“High-caliber scholarship,” “exemplary” and “bold” were words used by members of the Don D. Walker Prize Committee of the Western Literature Association to describe an essay by Alexander Young, Honors Faculty Fellow in Barrett, The Honors College at Arizona State University.
Young’s essay, titled “Settler Colonial Studies and/as the Transnational Western: Resistance and Representation in Academic Discourse and Cultural Production,” published in History of the Present: A Journal of Critical History 11.1 in 2021, received honorable mention for this year’s award.
The essay, the readers commented, is rife with “sophisticated theorizing,” “well-done close readings” and “meta-critical rigor.”
It is also “high stakes,” laying out a “comprehensive critical web of connections” between the “critical regionalism and the global scale” that includes the weighty “topics of social death, imagined Indigeneity, resistance to capitalism, and the challenge of representation by the anticolonial intellectual mind,” prize committee chair Emily Lutenski wrote in a letter to Young.
The Western Literature Association is holding its annual meeting in Santa Fe, New Mexico, Oct. 19–22. Young’s honorable mention will be officially announced at the conference banquet.
“I am honored to be recognized for my work by the Western Literature Association, a scholarly association that has been an essential community for me since my earliest days in graduate school,” said Young, who earned a PhD in English at the University of Southern California in 2015.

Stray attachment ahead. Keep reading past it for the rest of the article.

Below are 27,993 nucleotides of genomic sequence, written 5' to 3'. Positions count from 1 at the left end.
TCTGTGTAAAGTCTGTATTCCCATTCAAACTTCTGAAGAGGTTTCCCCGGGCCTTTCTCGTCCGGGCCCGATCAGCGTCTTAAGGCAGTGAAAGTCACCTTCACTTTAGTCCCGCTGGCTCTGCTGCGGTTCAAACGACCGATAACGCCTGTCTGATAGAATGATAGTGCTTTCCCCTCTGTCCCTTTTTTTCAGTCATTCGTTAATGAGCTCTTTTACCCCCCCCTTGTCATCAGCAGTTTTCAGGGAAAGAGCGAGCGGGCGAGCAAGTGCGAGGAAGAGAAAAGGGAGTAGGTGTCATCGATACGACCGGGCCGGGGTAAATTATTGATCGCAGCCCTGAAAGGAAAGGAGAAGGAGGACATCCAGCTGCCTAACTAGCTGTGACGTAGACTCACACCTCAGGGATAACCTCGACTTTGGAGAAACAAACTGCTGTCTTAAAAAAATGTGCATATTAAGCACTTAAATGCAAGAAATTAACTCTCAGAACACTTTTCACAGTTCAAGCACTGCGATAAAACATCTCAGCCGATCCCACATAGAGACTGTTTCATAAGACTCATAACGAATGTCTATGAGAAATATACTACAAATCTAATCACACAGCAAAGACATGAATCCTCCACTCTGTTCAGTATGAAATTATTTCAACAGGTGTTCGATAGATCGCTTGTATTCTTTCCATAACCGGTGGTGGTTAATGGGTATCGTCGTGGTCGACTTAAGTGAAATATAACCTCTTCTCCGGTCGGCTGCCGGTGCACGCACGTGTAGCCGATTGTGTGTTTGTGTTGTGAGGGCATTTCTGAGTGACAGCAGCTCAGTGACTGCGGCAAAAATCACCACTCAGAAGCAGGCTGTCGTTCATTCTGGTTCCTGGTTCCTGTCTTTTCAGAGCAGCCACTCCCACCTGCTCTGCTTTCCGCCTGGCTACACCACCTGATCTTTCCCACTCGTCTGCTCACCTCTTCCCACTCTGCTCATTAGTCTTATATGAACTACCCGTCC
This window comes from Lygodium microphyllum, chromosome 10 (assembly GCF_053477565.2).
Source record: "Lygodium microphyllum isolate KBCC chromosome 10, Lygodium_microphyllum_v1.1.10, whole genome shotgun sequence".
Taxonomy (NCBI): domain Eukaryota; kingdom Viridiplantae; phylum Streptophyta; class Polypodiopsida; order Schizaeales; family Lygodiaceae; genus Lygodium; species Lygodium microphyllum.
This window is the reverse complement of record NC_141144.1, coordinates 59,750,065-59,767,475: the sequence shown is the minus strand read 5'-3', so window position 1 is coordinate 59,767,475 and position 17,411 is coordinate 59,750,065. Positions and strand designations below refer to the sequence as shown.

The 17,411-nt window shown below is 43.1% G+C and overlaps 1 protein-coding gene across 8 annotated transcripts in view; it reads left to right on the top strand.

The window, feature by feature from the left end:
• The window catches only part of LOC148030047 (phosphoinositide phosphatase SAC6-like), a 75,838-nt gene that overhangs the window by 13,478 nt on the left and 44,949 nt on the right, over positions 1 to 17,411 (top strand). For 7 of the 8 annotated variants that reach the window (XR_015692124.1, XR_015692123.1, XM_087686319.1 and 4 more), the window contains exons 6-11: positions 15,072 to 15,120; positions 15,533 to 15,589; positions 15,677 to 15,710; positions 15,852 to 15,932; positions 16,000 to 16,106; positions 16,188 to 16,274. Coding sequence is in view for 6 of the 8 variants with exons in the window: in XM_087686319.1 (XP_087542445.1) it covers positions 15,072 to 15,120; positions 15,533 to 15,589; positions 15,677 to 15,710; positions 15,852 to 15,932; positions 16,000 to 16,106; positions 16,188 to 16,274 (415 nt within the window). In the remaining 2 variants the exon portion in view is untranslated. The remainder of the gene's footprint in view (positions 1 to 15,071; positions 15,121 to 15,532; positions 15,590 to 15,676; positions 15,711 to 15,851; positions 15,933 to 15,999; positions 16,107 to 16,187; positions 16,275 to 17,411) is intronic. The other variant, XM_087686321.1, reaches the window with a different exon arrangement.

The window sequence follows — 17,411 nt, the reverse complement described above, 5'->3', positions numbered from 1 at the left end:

“As a scholar focused on the study of the culture of the U.S. West in its transnational contexts, the WLA is a community that has helped shape so much of my work as a researcher and a teacher at Barrett, so it's great to know that my work is having an impact on a group of scholars who have taught me so much over the years,” he added.
In the article, Young compares two recent Western films – the 2016 U.S. film "Hell or High Water," directed by David Mackenzie, with a screenplay written by Taylor Sheridan, of "Yellowstone" fame, and "Goldstone," written and directed by Indigenous Australian filmmaker Ivan Sen, that are critical of the myth-making function of their genre.
Young said he has long been fascinated with the “often troubling ways that the United States and Australia mythologize their remarkably similar histories of frontier violence,” adding that there is a decades-long tradition of Australian Westerns that dramatize, and often distort, the history of the conquest of Indigenous peoples in the same way that the Western genre has dramatized and distorted similar history in the U.S.
“These contemporary Westerns, I argue, force their audiences to ask pressing questions about the national mythologies that misrepresent the ongoing violence of settler colonialism, and allow us to think about new possibilities for imagining the relationship between settlers and Indigenous peoples,” Young said.
Young has taught Sen’s films during Barrett Honors College’s study abroad program in Australia and in an honors course on race and sexuality in the Western last semester.
“Both times I taught Sen's work, I've been so impressed by Barrett students' ability to build on my enthusiasm for his films to make original critical insights about them,” Young said.
“This particular article also had its origins in my work as a teacher: I saw 'Goldstone' during its theatrical release in Melbourne, Australia, when I was teaching my first study abroad course, when I was a postdoctoral scholar at USC. It had a profound impact on me, and one of my students on that trip, Bowen Du, who is now a graduate student at UC Davis, is writing a dissertation on literature and settler colonialism, and is a member of the WLA!
"So it's extra rewarding to have a piece of my scholarship recognized that has been so closely tied to my work in the classroom.”
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